• Ghrelin. The sense of needing to eat, right now, urgently, pass the potatoes and oh just one more cookie comes from ghrelin. Ghrelin is the hunger hormone. It’s the sumo wrestler in the room and it will not be ignored. When your ghrelin is high enough, you will eat whatever is in front of you, no matter what it is, no matter how unhealthy. Ghrelin is produced directly by your stomach and it signals the animal instinct parts of your brain, including the hypothalamus and the reward system pathways in the amygdala that deal with addiction and emotions. Ghrelin’s nickname is “hangry” in case you didn’t know.
  • Leptin. Leptin is the hormone that signals you to stop eating. That sense of being full and satisfied is leptin doing its job. You can think of leptin as the easy-going referee that rings the bell and tells our sumo wrestler ghrelin to go take a break in the corner. The easiest way to control leptin is to put foods in your body that turn leptin production on. We’re going to talk about what foods do that in the next section, and you should prepare to be shocked.

Ghrelin SumoLike insulin and glucagon, leptin and ghrelin are active at different times in the body and one or the other is predominately at work at any given point in time. When we’re trying to lose weight, it’s advantageous to have leptin raised and ghrelin low. When ghrelin is asleep, it’s not hard to pass on the waffles.

In a healthy person, it takes at least four hours after your last meal before your hormones “switch” between modes. Ironically, this is roughly the window of time that many nutritionists recommend spacing your daily snacks and meals. So while you’ll never be (very) hungry, your insulin level is never going to drop and you’ll never be burning any body fat. Longer eating windows and intermittent fasting aren’t about calorie restriction as much as they are about insulin reduction. And low insulin is an enormous enabler of good health.

If you know at a high level how these hormones work, you already have some very powerful tools for understanding how to get the results you want out of your body without willpower or mental fatigue. But before we leave this topic, it’s worth pointing out what happens when our cells stop responding to these hormones properly because they’re drowning in one or the other of them all day long.

All of these hormones have an effect on our brain and our behavior, and that’s a good thing. When we need food, it’s important that our body tells us, especially thousands of years ago when food might be scarce. It told us what was needed and what we should be doing, like when it is time to turn off the TV and go out hunting.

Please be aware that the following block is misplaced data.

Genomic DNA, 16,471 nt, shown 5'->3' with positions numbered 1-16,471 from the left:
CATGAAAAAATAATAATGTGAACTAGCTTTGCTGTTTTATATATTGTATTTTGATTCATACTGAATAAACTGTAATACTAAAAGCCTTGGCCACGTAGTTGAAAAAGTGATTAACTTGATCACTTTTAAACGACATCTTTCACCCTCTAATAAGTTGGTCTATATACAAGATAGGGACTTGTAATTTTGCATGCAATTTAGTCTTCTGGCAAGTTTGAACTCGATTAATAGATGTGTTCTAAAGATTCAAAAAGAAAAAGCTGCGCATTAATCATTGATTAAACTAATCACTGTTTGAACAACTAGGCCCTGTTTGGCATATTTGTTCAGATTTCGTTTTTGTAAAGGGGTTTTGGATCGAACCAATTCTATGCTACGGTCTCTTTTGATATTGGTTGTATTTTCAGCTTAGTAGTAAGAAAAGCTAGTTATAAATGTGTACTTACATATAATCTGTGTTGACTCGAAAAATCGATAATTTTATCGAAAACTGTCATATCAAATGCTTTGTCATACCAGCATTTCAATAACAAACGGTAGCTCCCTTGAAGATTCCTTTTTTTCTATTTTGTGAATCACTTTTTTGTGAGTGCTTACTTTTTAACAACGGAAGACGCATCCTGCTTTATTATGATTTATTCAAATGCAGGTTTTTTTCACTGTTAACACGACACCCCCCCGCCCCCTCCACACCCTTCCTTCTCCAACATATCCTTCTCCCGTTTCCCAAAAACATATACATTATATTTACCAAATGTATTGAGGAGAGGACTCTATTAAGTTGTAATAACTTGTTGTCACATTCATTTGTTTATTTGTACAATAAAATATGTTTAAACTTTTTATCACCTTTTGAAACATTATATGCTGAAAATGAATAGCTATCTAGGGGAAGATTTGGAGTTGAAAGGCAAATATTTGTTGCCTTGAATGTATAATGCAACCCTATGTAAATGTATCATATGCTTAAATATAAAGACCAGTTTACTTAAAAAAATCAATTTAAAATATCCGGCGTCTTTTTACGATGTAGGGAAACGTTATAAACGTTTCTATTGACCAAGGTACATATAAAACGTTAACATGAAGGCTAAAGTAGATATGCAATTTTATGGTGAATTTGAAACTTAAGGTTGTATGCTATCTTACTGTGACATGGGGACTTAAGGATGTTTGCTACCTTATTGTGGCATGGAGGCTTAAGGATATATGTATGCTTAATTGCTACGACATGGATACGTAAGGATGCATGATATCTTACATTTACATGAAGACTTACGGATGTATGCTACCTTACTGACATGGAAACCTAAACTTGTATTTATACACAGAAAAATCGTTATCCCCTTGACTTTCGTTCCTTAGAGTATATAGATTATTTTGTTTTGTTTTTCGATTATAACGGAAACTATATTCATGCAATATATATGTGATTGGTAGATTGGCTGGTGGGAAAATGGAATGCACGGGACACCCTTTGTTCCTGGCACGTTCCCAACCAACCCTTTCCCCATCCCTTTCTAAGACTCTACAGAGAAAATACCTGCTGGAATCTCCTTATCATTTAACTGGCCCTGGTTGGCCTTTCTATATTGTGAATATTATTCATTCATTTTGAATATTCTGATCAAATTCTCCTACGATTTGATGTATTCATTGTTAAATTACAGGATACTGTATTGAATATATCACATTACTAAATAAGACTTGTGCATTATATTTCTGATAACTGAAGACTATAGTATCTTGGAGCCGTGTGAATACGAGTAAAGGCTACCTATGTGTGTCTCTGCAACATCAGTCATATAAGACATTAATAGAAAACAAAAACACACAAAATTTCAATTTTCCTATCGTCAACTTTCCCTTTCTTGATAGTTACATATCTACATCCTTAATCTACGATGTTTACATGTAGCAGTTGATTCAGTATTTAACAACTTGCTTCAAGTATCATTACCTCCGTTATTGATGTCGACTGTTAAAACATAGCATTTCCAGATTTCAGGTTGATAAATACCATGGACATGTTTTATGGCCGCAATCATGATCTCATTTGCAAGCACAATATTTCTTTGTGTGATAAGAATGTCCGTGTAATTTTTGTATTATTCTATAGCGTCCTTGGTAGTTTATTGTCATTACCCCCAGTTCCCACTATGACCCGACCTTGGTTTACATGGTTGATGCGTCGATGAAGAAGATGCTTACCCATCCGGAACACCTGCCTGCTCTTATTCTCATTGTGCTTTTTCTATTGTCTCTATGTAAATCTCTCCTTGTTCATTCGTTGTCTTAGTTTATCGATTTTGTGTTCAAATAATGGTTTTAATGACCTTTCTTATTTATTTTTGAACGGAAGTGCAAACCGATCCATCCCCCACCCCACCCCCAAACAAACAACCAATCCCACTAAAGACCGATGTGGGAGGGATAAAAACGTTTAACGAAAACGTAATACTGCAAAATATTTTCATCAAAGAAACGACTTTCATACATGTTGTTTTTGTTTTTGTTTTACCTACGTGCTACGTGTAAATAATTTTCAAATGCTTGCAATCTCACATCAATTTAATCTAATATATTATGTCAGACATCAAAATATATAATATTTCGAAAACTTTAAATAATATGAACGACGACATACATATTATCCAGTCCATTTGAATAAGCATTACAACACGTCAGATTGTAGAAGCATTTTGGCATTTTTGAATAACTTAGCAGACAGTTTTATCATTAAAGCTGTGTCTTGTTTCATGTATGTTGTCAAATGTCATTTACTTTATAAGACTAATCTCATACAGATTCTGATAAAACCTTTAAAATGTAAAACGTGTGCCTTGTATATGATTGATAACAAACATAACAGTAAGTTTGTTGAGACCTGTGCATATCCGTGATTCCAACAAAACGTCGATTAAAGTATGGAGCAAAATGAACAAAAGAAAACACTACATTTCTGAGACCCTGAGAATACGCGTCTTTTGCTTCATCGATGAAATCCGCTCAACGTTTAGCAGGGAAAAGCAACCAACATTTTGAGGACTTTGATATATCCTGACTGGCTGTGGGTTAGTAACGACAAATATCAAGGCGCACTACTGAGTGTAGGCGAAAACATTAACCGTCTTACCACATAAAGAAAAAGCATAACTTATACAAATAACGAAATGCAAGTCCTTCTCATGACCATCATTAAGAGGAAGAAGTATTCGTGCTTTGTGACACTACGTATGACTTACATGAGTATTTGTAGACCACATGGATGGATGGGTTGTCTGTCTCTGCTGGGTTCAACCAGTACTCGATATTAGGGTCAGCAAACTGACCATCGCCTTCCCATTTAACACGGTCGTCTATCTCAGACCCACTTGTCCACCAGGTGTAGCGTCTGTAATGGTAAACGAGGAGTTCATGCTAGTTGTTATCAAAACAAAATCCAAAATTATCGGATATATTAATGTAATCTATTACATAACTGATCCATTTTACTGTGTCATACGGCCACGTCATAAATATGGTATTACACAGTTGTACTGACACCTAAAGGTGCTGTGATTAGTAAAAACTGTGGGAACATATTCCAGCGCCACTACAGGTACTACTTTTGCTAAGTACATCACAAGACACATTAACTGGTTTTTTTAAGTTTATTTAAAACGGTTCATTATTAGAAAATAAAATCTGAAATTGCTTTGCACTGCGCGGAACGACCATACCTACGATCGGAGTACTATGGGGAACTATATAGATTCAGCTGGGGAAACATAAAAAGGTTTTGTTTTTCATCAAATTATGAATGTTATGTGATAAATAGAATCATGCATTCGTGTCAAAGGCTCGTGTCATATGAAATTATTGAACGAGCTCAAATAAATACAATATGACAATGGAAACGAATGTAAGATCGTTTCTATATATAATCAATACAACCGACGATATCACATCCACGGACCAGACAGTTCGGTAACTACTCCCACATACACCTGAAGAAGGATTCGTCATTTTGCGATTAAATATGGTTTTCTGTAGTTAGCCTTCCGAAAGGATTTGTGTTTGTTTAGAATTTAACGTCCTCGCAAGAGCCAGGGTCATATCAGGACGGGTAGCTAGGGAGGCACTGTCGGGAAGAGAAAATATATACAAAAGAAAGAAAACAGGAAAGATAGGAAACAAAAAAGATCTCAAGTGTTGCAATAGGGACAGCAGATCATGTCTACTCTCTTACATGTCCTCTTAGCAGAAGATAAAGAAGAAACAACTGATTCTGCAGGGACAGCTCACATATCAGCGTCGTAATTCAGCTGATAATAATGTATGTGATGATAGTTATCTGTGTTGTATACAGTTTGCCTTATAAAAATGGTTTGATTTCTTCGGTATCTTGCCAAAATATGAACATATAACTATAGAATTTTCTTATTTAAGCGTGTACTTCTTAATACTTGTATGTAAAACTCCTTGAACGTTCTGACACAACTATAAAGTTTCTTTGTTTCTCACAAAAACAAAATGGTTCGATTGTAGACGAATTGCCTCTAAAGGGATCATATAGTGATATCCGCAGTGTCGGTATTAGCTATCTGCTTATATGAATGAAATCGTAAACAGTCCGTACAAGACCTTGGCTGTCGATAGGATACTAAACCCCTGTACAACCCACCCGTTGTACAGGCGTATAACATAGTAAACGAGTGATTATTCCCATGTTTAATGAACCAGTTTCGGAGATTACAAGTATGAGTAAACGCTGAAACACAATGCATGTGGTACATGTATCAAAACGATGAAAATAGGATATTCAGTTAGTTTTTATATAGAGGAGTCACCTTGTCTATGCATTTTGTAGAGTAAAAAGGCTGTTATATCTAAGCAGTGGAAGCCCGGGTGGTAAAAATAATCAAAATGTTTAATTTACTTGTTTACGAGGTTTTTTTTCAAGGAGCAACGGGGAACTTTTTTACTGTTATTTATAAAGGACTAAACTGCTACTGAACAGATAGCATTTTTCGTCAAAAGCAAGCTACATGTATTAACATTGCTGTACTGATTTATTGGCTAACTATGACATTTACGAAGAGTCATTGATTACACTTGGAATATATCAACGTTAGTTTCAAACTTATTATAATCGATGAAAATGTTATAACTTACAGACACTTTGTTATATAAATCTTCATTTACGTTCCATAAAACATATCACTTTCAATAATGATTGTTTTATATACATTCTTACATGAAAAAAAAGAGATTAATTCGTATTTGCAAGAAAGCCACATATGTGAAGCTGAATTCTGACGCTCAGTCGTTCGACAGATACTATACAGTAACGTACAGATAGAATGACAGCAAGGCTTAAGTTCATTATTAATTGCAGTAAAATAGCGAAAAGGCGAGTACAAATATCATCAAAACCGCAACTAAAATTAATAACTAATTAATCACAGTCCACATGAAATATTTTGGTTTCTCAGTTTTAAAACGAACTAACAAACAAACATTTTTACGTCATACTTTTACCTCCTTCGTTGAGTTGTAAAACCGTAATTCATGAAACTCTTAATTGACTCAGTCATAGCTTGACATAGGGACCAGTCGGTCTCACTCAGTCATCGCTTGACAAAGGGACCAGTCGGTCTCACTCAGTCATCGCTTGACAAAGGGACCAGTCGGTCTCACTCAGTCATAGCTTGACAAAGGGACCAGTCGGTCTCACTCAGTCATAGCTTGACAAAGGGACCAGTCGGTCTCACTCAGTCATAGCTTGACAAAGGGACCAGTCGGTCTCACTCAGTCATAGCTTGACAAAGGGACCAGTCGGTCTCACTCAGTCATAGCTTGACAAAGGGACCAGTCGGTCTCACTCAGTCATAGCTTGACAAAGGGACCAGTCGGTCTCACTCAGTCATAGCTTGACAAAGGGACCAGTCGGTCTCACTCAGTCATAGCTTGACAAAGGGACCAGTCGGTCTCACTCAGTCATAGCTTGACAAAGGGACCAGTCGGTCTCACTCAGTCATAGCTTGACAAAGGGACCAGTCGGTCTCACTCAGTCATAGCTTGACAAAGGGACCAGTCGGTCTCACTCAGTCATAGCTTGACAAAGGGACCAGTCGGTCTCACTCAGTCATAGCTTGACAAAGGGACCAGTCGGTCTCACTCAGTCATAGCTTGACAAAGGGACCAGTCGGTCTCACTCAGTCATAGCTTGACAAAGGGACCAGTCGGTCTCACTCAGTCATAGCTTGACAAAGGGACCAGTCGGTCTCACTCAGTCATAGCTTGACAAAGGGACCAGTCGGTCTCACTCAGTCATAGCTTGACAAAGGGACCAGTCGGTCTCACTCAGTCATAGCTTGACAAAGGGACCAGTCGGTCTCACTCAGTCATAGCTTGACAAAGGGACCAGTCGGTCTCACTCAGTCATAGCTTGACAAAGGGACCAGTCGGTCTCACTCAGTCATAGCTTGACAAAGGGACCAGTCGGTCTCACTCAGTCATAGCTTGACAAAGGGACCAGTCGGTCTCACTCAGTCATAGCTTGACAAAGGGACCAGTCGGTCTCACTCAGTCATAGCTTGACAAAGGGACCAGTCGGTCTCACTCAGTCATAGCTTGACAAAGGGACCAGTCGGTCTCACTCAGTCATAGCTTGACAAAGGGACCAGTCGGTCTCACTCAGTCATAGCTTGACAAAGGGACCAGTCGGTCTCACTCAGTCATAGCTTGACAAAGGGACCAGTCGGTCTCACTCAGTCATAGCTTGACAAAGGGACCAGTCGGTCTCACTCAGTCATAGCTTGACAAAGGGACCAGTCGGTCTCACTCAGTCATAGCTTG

We live in different times now, and food is plentiful, so these signaling mechanisms are less important to actual survival. But they can still be life-or-death for some of us, especially if our bodies stop responding to them. It’s like an alarm clock that never stops ringing. You pay a lot of attention at first, but later you have no choice but to ignore the racket. Hormone resistance, where our cells essentially start ignoring these ringing chemical signals, will slowly but surely kill you.

The major hormone resistance disease we are all familiar with is diabetes. Type 2 diabetes begins where your cells stop responding to insulin, and as a result those cells stop taking up glucose from the bloodstream. Your pancreas doesn’t understand. It just keeps seeing glucose floating around, so it makes more insulin. Because there’s so much insulin in the bloodstream, the cells become even more likely to ignore it, becoming even more resistant. The pancreas is working overtime and is eventually headed for burnout (pancreatitis or cancer), but it eventually just gives up. The kidneys are trying to pick up the slack and working as a last resort to get glucose out of the blood. The excess blood sugar starts wreaking havoc on the circulatory and nervous systems, leading to neuropathy, blindness and other complications.

Excess glucose is bad news, but the other thing you should know about insulin is that it too is a powerful inflammatory agent that affects your entire body. High levels of insulin actually irritate the lining of your blood vessels, which plays a role in coronary artery disease. Some cardiologists are starting to look not just at blood lipids in general, but inflammation, as risk markers for cardiac events. And it may be that lipids and cholesterol actually are protective responses to inflammation, not the source of the problem. Some neurologists even associate high levels of insulin with inflammation of the nervous system. You might know nervous system inflammation by the names Alzheimer’s disease and Parkinson’s disease.

Diabetes, and all its complications, along with several other major health problems is related to the side effects of having too much circulating insulin.

It seems counter-intuitive to think that something our body makes and is so central to processing food could be associated with these devastating diseases, but there is increasing research tying all of these conditions together. What should be clear is that limiting the amount and the total time that insulin is circulating in your bloodstream is good for so much more than just managing your body weight.

If you are eating three meals a day four or five hours apart, and fitting snacks in between meals, your insulin levels are never down, and you are training your body to be both insulin and leptin resistant. Yet somehow, that’s the advice we’re given.